Monday, December 6, 2010

Movie with Abe: Black Swan

Black Swan
Directed by Darren Aronofsky
Released December 5, 2010

Director Darren Aronofsky’s feature films are few and extraordinarily distinctive. He began with “Pi,” a black-and-white exploration of math, moved on to the effects of hallucinogenic drugs in “Requiem for a Dream,” tackled millennium-spanning love in “The Fountain,” and then a comparatively normal portrait of an aging wrestler searching for a comeback in “The Wrestler.” Aronofosky’s short resume greatly informs the types of films he makes, and the claustrophobic, frightening trailer for his latest film is equally helpful in assessing the type of film he’s making: the story of one person’s obsession and how it leads her deeper and deeper into madness.

“Black Swan” can be described many ways, and to try to box it into just one category doesn’t do it justice. Out of Aronofsky’s library, only “The Wrestler” can be truly classified as anything (a drama). “Black Swan” might be termed a psychological thriller, with an emphasis on its function as a character piece with extensive choreography mixed in. It’s the kind of film where ordinary events occur but are punctuated by terrifying bursts of excitement and horror, aided extensively by music from Aronofsky’s default composer, Clint Mansell, as well as the already foreboding and hypnotic score to ballet “Swan Lake.”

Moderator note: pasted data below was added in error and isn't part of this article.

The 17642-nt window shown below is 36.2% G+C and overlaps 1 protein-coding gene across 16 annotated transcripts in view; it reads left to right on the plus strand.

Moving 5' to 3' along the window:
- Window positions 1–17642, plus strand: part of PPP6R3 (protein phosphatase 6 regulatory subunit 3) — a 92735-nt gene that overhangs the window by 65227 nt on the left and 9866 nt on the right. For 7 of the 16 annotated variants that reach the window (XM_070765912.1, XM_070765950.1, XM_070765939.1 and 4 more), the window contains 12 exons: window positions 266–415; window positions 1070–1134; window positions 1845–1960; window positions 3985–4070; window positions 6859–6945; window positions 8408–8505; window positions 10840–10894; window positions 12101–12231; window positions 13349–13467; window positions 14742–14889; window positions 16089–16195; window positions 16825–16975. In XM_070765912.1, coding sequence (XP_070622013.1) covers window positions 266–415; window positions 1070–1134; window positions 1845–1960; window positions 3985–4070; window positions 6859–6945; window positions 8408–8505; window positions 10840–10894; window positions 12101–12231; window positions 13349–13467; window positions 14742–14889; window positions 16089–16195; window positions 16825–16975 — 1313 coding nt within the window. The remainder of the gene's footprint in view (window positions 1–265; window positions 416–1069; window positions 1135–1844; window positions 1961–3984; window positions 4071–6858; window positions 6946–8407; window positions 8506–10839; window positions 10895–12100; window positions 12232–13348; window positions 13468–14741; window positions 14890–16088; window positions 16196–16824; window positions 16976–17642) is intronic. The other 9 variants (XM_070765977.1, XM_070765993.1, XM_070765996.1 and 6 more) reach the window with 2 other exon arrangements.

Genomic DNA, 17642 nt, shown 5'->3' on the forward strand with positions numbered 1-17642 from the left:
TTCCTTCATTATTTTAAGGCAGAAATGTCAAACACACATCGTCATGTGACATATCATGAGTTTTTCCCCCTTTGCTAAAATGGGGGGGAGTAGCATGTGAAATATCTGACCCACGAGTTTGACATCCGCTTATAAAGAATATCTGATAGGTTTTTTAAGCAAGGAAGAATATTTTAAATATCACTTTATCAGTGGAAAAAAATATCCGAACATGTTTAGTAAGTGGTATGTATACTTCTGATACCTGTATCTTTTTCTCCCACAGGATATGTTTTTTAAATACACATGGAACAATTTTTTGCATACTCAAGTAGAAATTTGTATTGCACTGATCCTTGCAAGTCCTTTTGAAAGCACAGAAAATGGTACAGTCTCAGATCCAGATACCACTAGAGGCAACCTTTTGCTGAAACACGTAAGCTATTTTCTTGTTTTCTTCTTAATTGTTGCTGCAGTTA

Much of the meaning of “Black Swan” comes from the similarity of its main character Nina’s transformation over the course of the film to the metamorphosis that Nina must convey as the company’s featured dancer in “Swan Lake.” It’s a deeper meaning that is not entirely evident until the moment the film’s credits roll, making everything that builds up to it considerably more confounding. The film is a series of events of questionable reality due to the deteriorating condition of overworked and hopelessly dedicated dancer Nina, whose stress only builds as her dream role approaches.

What the film accomplishes in symbolism and inspires in contemplation it doesn’t quite realize on screen. The film’s story is indisputably intriguing, yet something about its presentation is incomplete. The ballet sequences are strong but hardly astounding, and the visual representations of the rest of the film’s scenes pale in comparison to the astonishing backgrounds of “The Fountain” or the gritty reality of “The Wrestler” (cinematographer Matthew Libatique, like Mansell, has collaborated with Aronofsky on all of his films). Natalie Portman delivers a muted and quiet performance that purposefully lacks her token charm and energy, mirroring the film’s own purposeful unwillingness to explain to the audience what’s real and what’s not. Ultimately, there’s something lacking in cinematic structure and representation in “Black Swan,” and while some will find a great deal in the film, others will be left less satisfied and yearning for further clarity and fulfillment.


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